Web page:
Light on the Wiltshire Landscape 30 January 2018   
This week we welcomed Stephen Davis to the Devizes Camera Club to hear his talk entitled Light on the Wiltshire Landscape. Stephen had travelled right across Devizes to share his photographic love affair with the Wiltshire countryside, especially that within easy reach of a curtain twitch on a day with enticing light.
SD aveburyHe told us that he moved to this area about 20 years ago and joined Wiltshire Wildlife Trust about 6 years ago. He has always been a naturalist and enjoys exploring meadows and woodland in search of landscapes, wild flowers, trees and butterflies. He said he likes making prints and tries to envisage the finished output at the time of planning and taking his images. Stephen explained that his presentation would follow the year from January to December and that the majority of the images were taken in the Pewsey and Marlborough Downs area.
True to his word, his first images were of Avebury Stone Circle in the January frost with dramatic skies. (left)
He followed this up with some snow scenes taken in Savernake Forest in 2013. He stated that we don’t often get a good amount of snow these days and advised us to get out quickly when snow does settle as it is likely to have melted by lunchtime!
Martinsell is one of his favourite spots when there is mist in the Vale. He showed us several excellent images and explained that he often likes to take this sort of landscape image with his 70-300 lens because different zoom lengths can provide a completely different feel to the same scene. Other images from February and March included Starling murmurations at Lavington vedette and Silbury Hill with a fabulous dawn sky.
SD locksIn April, Stephen was in the Pewsey Vale with an image of Woodborough Hill. He confided that the field around the clump of trees was a haven for Green Winged Orchids in the first two weeks of May. He showed us several images of Fritillaries taken at Clattinger Farm, explaining that he liked to have just one flower in sharp focus with the rest, in front and behind in soft focus. He also had images of Marsh Marigolds, taken at Drew’s Pond, Bluebells at Gophers Wood and West Wood, and Wild Garlic taken near Castle Coombe.
For June and July he had several images of wild flower meadows, especially extolling the virtues of Clattinger Farm meadows as some of the best in the country. In August, a time that he  regards as the worst of the year for photography, he had a lovely image of stooks of corn (left)  and returned to Martinsell to take some more misty images at 300mm. In September, he headed for Caen Locks shortly before the equinox, to capture golden light in the mist at the bottom of the flight.(right)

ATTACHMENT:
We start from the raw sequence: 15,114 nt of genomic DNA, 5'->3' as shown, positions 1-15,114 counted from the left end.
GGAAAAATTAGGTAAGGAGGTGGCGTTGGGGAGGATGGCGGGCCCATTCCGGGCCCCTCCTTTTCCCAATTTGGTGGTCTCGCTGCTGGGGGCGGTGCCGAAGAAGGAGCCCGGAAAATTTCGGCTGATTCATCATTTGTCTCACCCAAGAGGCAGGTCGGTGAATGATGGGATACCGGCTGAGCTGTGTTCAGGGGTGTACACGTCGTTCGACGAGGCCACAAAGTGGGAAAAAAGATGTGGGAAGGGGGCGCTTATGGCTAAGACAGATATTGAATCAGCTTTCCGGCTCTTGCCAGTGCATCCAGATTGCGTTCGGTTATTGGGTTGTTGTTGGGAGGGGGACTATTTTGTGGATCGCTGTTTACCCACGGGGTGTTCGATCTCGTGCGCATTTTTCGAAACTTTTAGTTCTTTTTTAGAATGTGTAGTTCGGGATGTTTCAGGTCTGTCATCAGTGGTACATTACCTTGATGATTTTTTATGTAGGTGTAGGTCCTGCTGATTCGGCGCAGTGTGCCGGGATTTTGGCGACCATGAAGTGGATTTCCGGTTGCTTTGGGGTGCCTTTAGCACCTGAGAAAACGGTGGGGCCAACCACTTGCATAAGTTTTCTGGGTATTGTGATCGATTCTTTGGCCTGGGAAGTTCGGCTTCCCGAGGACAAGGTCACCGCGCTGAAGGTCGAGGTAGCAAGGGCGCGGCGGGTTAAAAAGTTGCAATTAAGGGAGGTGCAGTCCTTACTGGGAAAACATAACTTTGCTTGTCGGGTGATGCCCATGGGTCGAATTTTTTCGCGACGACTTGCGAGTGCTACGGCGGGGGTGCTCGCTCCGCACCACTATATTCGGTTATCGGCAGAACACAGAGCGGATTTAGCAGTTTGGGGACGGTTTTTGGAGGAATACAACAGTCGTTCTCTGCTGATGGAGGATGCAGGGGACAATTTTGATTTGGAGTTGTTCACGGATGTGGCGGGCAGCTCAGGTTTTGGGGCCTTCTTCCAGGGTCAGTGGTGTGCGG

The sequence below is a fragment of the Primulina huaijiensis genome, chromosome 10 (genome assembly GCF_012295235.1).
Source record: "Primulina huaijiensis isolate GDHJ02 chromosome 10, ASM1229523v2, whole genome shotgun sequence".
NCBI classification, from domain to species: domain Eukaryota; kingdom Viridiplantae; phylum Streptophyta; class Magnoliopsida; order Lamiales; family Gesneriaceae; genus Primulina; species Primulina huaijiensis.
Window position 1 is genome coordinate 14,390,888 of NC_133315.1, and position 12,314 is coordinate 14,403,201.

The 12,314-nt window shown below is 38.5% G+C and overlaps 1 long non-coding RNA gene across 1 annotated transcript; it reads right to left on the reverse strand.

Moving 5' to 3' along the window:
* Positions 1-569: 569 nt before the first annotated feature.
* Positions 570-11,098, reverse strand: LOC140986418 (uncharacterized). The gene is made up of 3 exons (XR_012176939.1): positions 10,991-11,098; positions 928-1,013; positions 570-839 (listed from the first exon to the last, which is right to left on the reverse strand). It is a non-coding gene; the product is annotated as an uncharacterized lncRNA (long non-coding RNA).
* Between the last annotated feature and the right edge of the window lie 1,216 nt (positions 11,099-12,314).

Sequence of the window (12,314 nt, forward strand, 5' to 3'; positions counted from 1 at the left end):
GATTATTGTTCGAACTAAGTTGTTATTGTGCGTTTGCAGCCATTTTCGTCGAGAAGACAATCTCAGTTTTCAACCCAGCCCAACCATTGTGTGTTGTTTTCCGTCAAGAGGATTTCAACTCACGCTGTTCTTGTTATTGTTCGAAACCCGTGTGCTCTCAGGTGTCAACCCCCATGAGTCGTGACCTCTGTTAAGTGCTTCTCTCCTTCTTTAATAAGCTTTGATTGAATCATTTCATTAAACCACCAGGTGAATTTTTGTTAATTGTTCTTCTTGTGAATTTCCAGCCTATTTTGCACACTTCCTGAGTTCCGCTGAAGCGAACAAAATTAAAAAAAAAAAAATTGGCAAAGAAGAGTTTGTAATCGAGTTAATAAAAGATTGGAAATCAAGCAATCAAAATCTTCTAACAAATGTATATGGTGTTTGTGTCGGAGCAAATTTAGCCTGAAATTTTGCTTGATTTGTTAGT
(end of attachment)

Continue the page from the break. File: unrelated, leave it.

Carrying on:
SD stooksFor October, he had a wonderful sunrise image taken through some trees across the road from Silbury Hill. Then there were a series of lovely compositions with autumn colours taken in Savernake Forest. He showed us a wonderful sunrise image taken at Langford Lakes and by December we were back in the Pewsey Vale with some original shots taken from the Pewsey Downs between Oare and Walkers Hill. Stephen ended his talk back where he started with some more stunning images with dramatic skies taken at Avebury.
During the break we had an opportunity to take a closer look at many of the images he had presented displayed as prints.
After the break, Stephen showed us samples from Wiltshire Wildlife Trust’s book, entitled Wild Wiltshire, on which he and 12 other photographers had collaborated. Some of the memorable shots, amongst a range of stunning images, included a Sparrowhawk, taken from the photographer’s kitchen window; Pewsey Vale in the snow, taken from Walker’s Hill; a fiery Firecrest; Waxwings taken in a car park in Wroughton; and swans, deer and otters taken at Lower Moor Farm.
A lively ‘question and answer’ session followed Stephen’s presentation during which it was clear that the audience had been inspired by Stephen’s images. When asked where is favourite location was, Stephen tactfully said that different places gave him different pleasures. His  list of favourites WWT reserves included Clattinger and Lower Mill Farms, Jones Mill, Morgan’s Hill, Coombe Bisset Down, Ham Hill and Conigre Mead.
The Chairman thanked Stephen for an inspiring evening and the audience backed that up with a warm round of applause.DF